Re: How to solve system of inequalities?

*To*: mathgroup at christensen.cybernetics.net*Subject*: [mg1081] Re: How to solve system of inequalities?*From*: rubin at msu.edu (Paul A. Rubin)*Date*: Sun, 14 May 1995 19:31:25 -0400*Organization*: Michigan State University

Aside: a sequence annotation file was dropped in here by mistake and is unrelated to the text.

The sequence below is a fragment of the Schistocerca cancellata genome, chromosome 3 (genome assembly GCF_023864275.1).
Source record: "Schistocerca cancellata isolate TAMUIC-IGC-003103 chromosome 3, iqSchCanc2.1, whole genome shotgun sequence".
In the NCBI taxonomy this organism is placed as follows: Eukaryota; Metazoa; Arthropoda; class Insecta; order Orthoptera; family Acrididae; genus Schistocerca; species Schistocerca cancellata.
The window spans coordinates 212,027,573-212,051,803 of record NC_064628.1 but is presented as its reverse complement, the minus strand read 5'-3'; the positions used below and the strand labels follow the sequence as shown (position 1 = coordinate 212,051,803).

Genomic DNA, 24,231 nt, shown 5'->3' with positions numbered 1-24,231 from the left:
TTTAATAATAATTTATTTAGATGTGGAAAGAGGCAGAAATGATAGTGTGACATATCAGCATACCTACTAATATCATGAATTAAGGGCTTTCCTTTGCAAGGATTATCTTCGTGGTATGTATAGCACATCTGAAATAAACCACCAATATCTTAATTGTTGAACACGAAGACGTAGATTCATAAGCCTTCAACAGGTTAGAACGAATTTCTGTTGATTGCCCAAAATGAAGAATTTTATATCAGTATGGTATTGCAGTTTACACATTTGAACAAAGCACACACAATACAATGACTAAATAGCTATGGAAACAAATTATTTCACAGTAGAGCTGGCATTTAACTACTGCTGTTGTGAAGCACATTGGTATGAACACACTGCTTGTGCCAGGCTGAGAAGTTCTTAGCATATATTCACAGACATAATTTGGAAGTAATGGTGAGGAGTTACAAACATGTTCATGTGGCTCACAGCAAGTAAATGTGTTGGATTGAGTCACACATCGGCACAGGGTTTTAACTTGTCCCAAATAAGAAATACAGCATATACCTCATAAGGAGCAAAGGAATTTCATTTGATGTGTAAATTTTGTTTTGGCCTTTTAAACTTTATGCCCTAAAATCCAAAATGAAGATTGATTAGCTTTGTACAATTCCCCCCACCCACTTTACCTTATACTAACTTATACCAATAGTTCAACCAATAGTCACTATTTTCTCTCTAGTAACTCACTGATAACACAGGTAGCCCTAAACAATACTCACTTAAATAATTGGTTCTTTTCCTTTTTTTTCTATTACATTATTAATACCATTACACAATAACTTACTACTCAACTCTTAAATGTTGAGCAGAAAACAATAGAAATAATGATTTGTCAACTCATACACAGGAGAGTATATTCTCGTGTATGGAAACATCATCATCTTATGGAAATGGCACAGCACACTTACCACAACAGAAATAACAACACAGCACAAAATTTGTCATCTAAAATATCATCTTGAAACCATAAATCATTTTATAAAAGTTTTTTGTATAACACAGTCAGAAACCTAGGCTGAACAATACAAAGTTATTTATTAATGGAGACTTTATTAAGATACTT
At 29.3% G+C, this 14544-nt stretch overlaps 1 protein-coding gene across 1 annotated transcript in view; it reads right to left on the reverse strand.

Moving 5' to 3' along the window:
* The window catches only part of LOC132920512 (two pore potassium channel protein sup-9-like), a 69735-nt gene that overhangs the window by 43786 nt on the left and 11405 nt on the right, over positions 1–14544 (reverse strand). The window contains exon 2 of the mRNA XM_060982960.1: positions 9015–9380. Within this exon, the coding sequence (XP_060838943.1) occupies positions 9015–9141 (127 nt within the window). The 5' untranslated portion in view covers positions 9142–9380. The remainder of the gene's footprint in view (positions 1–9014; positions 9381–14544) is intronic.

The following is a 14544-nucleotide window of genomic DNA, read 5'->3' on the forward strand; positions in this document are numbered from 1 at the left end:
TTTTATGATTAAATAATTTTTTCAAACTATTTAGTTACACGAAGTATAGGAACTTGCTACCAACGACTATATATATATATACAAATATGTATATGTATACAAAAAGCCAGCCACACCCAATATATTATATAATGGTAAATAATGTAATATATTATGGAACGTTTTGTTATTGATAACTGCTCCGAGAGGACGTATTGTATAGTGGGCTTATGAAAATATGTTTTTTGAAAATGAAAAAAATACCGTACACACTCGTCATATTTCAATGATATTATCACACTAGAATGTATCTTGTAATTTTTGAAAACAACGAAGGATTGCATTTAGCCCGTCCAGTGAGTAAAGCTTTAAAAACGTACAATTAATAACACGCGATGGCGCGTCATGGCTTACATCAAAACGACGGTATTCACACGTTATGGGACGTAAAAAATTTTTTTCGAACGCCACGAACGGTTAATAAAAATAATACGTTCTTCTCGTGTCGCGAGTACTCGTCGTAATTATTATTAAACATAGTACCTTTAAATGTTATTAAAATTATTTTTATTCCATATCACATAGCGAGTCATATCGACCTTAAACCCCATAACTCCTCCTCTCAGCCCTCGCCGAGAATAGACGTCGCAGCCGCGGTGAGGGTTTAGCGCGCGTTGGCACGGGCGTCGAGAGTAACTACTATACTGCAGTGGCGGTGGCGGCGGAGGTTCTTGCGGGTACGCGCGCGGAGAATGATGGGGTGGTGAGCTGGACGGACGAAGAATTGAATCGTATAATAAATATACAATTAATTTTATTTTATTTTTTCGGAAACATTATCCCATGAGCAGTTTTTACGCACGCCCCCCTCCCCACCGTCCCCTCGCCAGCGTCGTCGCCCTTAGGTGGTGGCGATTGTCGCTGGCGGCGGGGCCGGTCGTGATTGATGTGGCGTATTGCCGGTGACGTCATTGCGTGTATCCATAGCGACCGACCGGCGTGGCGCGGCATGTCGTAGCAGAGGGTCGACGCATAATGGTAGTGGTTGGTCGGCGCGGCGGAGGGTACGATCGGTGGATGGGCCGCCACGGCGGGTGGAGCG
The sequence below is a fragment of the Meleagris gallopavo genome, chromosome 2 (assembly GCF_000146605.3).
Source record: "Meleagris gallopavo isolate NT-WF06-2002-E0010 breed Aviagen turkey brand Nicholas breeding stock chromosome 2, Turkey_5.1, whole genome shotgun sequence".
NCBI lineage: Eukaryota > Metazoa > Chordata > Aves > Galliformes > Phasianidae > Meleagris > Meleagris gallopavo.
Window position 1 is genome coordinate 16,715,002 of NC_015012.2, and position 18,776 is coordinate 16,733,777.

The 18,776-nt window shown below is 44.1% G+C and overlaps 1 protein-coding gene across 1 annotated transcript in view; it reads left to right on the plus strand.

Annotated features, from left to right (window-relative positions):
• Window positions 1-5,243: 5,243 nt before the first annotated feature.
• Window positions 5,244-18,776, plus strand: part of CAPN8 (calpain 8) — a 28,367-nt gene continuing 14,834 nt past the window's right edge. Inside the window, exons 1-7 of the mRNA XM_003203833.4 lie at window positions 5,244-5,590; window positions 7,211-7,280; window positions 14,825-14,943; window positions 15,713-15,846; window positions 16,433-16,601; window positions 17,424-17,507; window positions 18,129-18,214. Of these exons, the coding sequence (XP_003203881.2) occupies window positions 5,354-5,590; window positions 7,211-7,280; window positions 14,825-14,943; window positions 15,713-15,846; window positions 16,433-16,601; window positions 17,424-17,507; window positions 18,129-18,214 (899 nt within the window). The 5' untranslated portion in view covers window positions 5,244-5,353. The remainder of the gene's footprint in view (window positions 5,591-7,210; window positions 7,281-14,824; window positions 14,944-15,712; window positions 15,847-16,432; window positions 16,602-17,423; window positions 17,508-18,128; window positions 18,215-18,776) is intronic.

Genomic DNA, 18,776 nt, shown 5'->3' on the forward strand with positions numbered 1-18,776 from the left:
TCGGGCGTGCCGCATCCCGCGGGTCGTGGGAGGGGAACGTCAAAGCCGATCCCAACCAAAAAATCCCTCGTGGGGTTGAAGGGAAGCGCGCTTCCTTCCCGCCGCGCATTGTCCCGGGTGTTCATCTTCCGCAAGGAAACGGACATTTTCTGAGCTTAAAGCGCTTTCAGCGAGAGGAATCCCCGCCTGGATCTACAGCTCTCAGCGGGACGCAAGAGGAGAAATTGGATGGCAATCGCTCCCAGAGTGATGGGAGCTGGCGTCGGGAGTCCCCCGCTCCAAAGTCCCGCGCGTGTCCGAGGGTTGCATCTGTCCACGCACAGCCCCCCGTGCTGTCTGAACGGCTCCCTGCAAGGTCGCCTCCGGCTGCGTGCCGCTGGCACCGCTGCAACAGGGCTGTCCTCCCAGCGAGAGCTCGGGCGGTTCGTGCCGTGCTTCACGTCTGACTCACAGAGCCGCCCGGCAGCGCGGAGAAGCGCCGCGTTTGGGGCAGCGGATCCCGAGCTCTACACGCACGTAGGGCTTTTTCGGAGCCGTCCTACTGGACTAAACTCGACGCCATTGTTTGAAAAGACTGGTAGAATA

In article <3oker8$jh7 at news0.cybernetics.net>, jeff at econ.berkeley.edu wrote: ->Hi. I have a system of linear inequlities specified symbolically. ->I want to test whether they are consistent. (i.e. whether the ->solution region is non-empty). [Insert sound of hand smacking forehead here.] I was gratuitously complicated with my previous answer, which relied on the determination of an ephemeral epsilon. While exchanging e-mail on this with Daniel Lichtblau at WRI, and stimulated by an obnoxiously repetitive test of our fire alarm, I figured out a better way to answer the question. Let's assume that you write your system of inequalities as A . x < b. (Extension to mixed systems of strong and weak inequalities will be obvious.) Solve the linear program ConstrainedMin[ A[[i]] . x, A . x <= b, x ] once for each i, getting solution vector u[[i]] (so u is a list of vectors) and objective value f[[i]]. If f[[i]] == b[[i]] for any i, your goose is cooked (the i-th strong inequality is inconsistent with all other relaxed inequalities). Assume then that f[[i]] < b[[i]] for all i. Let v = (Plus @@ u)/Length[ u ], the average of the solution vectors. Since, for every i, A[[i]] . u[[j]] <= b[[i]] for all j and A[[i]] . u[[i]] < b[[i]], it follows that A[[i]] . v < b[[i]] for every i. So v solves the original inequalities. Incidentally, you don't really need to minimize every possible constraint. If the i-th solution satisfies A[[j]] . u[[i]] < b[[j]] for some j > i, you can skip the j-th objective. I think it's still more efficient to solve one linear program with artificial variables (as I suggested in my last post), so I might try my luck at guessing an epsilon first. If I can't shake out the artificial variables with a plausible guess for epsilon, I might then resort to this sequence-of-linear-programs stuff to nail down the infeasibility of the system. I think. They're *still* setting off that fire alarm, and my cognitive circuits are starting to shut down. Paul ************************************************************************** * Paul A. Rubin Phone: (517) 432-3509 * * Department of Management Fax: (517) 432-1111 * * Eli Broad Graduate School of Management Net: RUBIN at MSU.EDU * * Michigan State University * * East Lansing, MI 48824-1122 (USA) * ************************************************************************** Mathematicians are like Frenchmen: whenever you say something to them, they translate it into their own language, and at once it is something entirely different. J. W. v. GOETHE

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